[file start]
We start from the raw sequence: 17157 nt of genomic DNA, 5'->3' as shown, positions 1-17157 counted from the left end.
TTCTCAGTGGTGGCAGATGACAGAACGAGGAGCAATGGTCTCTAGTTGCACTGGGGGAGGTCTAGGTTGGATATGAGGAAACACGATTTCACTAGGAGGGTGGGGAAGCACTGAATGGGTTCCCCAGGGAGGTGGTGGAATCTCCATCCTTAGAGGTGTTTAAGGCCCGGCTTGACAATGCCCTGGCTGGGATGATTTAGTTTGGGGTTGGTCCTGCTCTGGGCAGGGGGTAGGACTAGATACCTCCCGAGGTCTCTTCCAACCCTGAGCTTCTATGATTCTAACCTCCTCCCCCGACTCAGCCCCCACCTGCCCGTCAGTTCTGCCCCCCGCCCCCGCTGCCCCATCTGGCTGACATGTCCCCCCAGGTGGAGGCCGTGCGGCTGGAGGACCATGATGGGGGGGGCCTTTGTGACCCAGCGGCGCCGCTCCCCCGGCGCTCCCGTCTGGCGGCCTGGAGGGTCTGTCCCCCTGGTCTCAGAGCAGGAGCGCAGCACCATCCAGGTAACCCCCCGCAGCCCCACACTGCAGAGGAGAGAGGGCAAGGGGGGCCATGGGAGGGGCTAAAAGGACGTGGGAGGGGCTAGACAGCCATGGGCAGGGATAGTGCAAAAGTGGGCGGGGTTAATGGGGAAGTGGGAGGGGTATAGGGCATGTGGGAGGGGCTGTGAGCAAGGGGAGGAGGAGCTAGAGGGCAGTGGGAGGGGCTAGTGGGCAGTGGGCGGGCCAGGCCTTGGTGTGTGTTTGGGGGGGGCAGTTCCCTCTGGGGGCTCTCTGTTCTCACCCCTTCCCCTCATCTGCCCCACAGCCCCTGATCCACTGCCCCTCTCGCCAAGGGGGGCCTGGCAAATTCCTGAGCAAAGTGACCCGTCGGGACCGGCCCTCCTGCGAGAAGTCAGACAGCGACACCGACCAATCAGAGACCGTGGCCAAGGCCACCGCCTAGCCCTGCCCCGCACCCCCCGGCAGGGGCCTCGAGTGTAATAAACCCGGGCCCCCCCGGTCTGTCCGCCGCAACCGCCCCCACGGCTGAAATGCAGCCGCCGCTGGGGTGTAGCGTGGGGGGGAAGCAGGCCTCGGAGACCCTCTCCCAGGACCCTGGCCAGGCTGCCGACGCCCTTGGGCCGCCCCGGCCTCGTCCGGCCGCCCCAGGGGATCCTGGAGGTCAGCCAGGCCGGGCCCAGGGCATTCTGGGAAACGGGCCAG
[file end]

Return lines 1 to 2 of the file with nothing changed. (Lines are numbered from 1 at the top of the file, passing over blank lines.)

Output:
We start from the raw sequence: 17157 nt of genomic DNA, 5'->3' as shown, positions 1-17157 counted from the left end.
TTCTCAGTGGTGGCAGATGACAGAACGAGGAGCAATGGTCTCTAGTTGCACTGGGGGAGGTCTAGGTTGGATATGAGGAAACACGATTTCACTAGGAGGGTGGGGAAGCACTGAATGGGTTCCCCAGGGAGGTGGTGGAATCTCCATCCTTAGAGGTGTTTAAGGCCCGGCTTGACAATGCCCTGGCTGGGATGATTTAGTTTGGGGTTGGTCCTGCTCTGGGCAGGGGGTAGGACTAGATACCTCCCGAGGTCTCTTCCAACCCTGAGCTTCTATGATTCTAACCTCCTCCCCCGACTCAGCCCCCACCTGCCCGTCAGTTCTGCCCCCCGCCCCCGCTGCCCCATCTGGCTGACATGTCCCCCCAGGTGGAGGCCGTGCGGCTGGAGGACCATGATGGGGGGGGCCTTTGTGACCCAGCGGCGCCGCTCCCCCGGCGCTCCCGTCTGGCGGCCTGGAGGGTCTGTCCCCCTGGTCTCAGAGCAGGAGCGCAGCACCATCCAGGTAACCCCCCGCAGCCCCACACTGCAGAGGAGAGAGGGCAAGGGGGGCCATGGGAGGGGCTAAAAGGACGTGGGAGGGGCTAGACAGCCATGGGCAGGGATAGTGCAAAAGTGGGCGGGGTTAATGGGGAAGTGGGAGGGGTATAGGGCATGTGGGAGGGGCTGTGAGCAAGGGGAGGAGGAGCTAGAGGGCAGTGGGAGGGGCTAGTGGGCAGTGGGCGGGCCAGGCCTTGGTGTGTGTTTGGGGGGGGCAGTTCCCTCTGGGGGCTCTCTGTTCTCACCCCTTCCCCTCATCTGCCCCACAGCCCCTGATCCACTGCCCCTCTCGCCAAGGGGGGCCTGGCAAATTCCTGAGCAAAGTGACCCGTCGGGACCGGCCCTCCTGCGAGAAGTCAGACAGCGACACCGACCAATCAGAGACCGTGGCCAAGGCCACCGCCTAGCCCTGCCCCGCACCCCCCGGCAGGGGCCTCGAGTGTAATAAACCCGGGCCCCCCCGGTCTGTCCGCCGCAACCGCCCCCACGGCTGAAATGCAGCCGCCGCTGGGGTGTAGCGTGGGGGGGAAGCAGGCCTCGGAGACCCTCTCCCAGGACCCTGGCCAGGCTGCCGACGCCCTTGGGCCGCCCCGGCCTCGTCCGGCCGCCCCAGGGGATCCTGGAGGTCAGCCAGGCCGGGCCCAGGGCATTCTGGGAAACGGGCCAG